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Key changes for the planning system in England

August 13, 2020
Blake Wheeler Z Bhu08Hdzh Y Unsplash

As a part of their response to the COVID-19 pandemic, the government has introduced several, significant changes to the planning system. The Town and Country Planning (Use Classes) (Amendment) (England) Regulations 2020 were introduced by the government on 20 July, and take effect on 1 September 2020, and these new Regulations make big changes to the 1987 Use Classes Order.

Below are the key changes to the planning system in England:

  • There will be new use classes, which are intended to allow more flexibility to occupiers.
  • There will now be a new Class E: Commercial, Business and Service (including existing A1, A2, A3 and B1 classes and part of D1 and D2 classes. The previous uses classes, including shops, offices and gyms, will therefore be able to change without the need for planning permission from 1 September 2020.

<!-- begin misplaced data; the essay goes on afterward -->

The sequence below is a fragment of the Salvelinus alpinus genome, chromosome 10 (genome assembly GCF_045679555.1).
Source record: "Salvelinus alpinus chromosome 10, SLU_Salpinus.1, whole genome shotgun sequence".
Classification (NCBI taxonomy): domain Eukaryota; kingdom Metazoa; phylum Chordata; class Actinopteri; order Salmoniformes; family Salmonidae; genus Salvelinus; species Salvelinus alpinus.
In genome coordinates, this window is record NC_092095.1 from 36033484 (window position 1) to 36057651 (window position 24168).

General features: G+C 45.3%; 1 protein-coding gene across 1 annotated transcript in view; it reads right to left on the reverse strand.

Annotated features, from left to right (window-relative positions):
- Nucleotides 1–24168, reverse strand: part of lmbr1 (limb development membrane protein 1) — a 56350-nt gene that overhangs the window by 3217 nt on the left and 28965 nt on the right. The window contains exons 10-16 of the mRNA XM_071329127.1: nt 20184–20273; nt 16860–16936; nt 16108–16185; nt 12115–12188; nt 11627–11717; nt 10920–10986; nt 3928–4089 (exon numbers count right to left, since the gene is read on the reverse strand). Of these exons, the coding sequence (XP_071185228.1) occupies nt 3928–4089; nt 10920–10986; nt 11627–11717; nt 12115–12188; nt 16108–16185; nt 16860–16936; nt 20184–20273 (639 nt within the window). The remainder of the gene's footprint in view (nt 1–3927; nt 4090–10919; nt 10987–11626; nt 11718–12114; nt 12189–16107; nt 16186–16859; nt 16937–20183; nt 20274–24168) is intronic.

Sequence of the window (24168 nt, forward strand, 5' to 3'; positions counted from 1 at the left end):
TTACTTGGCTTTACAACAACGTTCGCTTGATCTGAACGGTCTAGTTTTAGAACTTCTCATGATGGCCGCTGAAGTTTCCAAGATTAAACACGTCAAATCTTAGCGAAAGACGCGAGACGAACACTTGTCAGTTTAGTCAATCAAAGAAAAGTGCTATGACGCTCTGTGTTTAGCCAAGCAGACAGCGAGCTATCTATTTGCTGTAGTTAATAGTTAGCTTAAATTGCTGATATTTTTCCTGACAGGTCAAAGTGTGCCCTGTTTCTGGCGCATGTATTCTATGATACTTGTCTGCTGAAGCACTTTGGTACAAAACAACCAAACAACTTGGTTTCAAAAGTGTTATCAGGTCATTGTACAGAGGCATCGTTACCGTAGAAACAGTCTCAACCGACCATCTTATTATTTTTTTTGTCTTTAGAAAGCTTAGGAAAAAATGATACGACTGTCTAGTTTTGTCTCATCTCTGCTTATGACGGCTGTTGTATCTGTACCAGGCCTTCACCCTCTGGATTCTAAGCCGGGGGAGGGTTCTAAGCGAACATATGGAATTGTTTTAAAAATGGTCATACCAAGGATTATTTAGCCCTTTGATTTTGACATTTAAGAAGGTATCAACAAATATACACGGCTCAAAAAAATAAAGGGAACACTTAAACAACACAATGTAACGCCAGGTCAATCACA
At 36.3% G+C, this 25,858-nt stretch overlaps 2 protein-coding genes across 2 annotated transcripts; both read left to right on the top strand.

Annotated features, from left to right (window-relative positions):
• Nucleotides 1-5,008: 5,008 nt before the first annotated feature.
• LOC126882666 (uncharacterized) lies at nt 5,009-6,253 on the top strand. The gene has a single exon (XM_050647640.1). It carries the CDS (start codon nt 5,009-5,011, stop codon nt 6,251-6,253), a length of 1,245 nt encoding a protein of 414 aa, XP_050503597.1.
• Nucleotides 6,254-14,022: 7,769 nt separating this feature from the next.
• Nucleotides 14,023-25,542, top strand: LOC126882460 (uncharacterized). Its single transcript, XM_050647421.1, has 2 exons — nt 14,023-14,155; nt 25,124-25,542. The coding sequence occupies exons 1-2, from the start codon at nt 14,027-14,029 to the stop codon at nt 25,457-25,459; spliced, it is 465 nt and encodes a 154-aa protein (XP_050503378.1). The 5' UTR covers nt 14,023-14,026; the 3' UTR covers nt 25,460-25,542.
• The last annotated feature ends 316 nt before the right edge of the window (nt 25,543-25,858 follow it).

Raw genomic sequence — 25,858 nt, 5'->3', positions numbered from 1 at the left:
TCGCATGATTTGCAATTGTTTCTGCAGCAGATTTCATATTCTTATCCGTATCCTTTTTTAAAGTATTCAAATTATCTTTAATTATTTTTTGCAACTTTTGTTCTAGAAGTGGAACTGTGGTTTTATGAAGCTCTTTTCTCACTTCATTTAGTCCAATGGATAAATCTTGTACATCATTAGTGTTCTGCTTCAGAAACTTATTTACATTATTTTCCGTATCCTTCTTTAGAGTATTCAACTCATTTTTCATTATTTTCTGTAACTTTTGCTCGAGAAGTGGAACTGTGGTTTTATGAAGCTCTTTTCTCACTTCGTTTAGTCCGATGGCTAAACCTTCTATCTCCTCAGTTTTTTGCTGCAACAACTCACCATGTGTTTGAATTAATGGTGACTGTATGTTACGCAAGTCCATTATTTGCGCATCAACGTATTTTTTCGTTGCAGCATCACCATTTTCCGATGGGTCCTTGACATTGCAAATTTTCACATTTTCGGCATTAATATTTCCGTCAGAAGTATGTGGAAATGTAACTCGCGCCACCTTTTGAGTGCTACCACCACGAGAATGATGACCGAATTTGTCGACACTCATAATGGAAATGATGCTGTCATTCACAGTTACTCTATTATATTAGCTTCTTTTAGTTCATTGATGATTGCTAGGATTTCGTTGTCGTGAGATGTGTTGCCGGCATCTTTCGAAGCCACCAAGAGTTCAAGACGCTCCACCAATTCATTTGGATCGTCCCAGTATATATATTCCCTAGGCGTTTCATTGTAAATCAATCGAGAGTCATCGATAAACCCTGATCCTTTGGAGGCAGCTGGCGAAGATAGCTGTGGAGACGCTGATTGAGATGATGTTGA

• Class E will allow for buildings to have multi-uses in whole or in parts.
  • There will be implications for landlords from the new Class E. A lease will often say what the tenant can do in the premises by reference to the planning use class. Therefore, a landlord should now think if they would be happy for a tenant to take advantage of the planning changes.
  • There is new class F. Use Class F1 is for Learning and Non-Learning Institutions; and this includes uses for the provision of education and the display of works of art (other than for sale) and will include most buildings in public use. 
  • Use Class F2 will include group public activity such as swimming pools and skating rinks (but not gyms which as mentioned is within Class E). 
  • The other use classes, previously parts A and D, are now sui generis uses, so no changes will be permitted development. This could have a significant impact on businesses covered by these uses - pubs or takeaway food to name a few.
  • The changes to the planning rules do not override existing legal agreements (such as restrictive covenants on use or agreements under section 106). Therefore, consideration of the whole position is needed before assuming you can take advantage of the relaxed rules.


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